After the release of her double platinum album Funhouse last year, P!nk set out on a world-wide tour. The Australia leg of the tour was sold-out — all 60 shows. A camera crew went along, and the fruit of their efforts is the recently released DVD/CD set Funhouse Tour: Live in Australia.
The CD portion of the set is a selection of the songs performed on the DVD portion. Three of the tracks are covers (AC/DC's "Highway To Hell," Led Zepplin's "Babe I'm Gonna Leave You," and Queen's "Bohemian Rhapsody"), one track is from I'm Not Dead ("U + Ur Hand"), and the rest are all off of Funhouse. The choice of including cover songs in the concert is a boggling one, but to include them in the recording as well makes me wonder why they thought it would be better to do that than to have live versions of more of P!nk's songs. Don't get me wrong — they're classic songs and I can see why P!nk would want to cover them. But, I felt like they needed more of her style/touch to make them worthy of being included in this recording. "Bohemian Rhapsody" in particular sounds almost like she's singing to a karaoke track, which is a testament to the quality of the performance of her band and backup singers, but not something that excites me as a listener.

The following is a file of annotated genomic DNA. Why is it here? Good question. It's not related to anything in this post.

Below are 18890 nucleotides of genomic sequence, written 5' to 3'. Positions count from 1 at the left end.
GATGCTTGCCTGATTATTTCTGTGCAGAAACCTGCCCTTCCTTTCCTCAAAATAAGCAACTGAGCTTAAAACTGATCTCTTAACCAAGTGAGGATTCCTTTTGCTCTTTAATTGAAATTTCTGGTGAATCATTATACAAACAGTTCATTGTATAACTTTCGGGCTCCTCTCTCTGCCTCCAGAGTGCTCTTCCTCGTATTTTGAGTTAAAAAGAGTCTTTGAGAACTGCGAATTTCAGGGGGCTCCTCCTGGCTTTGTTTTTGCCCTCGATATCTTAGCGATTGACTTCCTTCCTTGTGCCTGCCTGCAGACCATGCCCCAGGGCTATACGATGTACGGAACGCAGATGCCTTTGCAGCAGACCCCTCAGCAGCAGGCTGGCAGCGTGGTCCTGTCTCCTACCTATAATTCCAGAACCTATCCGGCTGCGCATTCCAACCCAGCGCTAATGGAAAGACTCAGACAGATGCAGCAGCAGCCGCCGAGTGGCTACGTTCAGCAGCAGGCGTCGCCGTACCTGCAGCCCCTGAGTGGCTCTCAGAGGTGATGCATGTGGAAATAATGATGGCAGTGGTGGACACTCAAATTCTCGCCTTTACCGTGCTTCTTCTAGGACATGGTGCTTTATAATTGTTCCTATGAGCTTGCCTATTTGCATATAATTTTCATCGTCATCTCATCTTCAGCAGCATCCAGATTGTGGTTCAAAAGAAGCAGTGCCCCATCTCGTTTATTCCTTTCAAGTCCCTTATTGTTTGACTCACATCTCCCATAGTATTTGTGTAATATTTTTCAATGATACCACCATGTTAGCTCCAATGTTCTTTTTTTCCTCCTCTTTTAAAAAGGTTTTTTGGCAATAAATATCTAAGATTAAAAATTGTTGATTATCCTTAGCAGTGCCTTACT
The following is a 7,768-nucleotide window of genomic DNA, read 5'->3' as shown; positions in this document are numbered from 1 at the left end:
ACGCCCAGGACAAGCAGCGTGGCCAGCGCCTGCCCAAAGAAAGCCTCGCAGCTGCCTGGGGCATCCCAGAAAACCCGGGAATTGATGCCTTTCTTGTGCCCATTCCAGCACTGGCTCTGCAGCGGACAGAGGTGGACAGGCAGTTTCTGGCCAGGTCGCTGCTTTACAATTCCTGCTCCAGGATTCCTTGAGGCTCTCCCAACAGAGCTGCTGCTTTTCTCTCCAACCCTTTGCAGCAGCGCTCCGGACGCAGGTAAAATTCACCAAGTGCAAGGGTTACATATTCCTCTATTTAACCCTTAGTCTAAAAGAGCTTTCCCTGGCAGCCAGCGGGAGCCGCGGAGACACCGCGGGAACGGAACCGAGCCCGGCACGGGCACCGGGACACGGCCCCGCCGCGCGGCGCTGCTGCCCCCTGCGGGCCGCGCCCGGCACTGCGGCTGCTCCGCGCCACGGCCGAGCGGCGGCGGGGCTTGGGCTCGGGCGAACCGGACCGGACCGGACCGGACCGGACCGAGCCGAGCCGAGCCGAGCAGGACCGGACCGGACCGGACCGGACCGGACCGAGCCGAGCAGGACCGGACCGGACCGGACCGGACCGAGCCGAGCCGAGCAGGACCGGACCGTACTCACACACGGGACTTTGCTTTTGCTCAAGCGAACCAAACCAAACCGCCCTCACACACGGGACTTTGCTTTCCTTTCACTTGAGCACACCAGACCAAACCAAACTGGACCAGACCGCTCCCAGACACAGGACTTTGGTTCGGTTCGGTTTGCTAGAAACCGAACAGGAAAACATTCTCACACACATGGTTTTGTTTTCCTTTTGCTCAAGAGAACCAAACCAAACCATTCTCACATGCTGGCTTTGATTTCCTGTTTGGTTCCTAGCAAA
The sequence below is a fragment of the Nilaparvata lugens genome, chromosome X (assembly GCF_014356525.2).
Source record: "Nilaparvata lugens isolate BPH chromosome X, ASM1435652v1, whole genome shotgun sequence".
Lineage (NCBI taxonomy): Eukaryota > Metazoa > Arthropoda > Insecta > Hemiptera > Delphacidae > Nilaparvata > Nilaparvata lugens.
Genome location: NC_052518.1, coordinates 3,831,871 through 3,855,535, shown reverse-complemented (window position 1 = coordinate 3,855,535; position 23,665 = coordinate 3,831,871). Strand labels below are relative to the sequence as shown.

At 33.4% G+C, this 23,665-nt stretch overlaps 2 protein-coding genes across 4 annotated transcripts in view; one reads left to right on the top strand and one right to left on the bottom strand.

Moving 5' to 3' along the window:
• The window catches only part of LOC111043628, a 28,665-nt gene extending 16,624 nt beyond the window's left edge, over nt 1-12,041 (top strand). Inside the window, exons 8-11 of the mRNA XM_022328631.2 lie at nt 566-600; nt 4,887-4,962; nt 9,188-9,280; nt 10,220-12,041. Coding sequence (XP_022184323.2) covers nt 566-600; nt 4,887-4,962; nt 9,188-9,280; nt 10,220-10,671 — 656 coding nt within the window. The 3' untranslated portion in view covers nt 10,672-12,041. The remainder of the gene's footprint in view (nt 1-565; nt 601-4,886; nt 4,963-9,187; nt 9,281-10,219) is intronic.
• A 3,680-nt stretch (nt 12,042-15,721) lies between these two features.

I don't know how anyone has the strength to keep going full throttle day after day. P!nk's body may be up to the stress of the athleticism of her performances, but her voice isn't. If you want a recording with spot-on vocals, pull out your copy of Funhouse, because what you'll find on Funhouse Tour are energetic, passionate performances with weaker, almost broken vocals. Live audio recordings are fickle beasts. On the one hand, you often get moments captured for all time that could never exist in a studio environment (i.e. the electric guitar solo in "Babe I'm Gonna Leave You"). On the other hand, they never quite replicate the experience of being at the concert. The listener is left with the feeling that they've missed something that would make the recording more like looking back through old family photos rather than looking back through some stranger's family photos.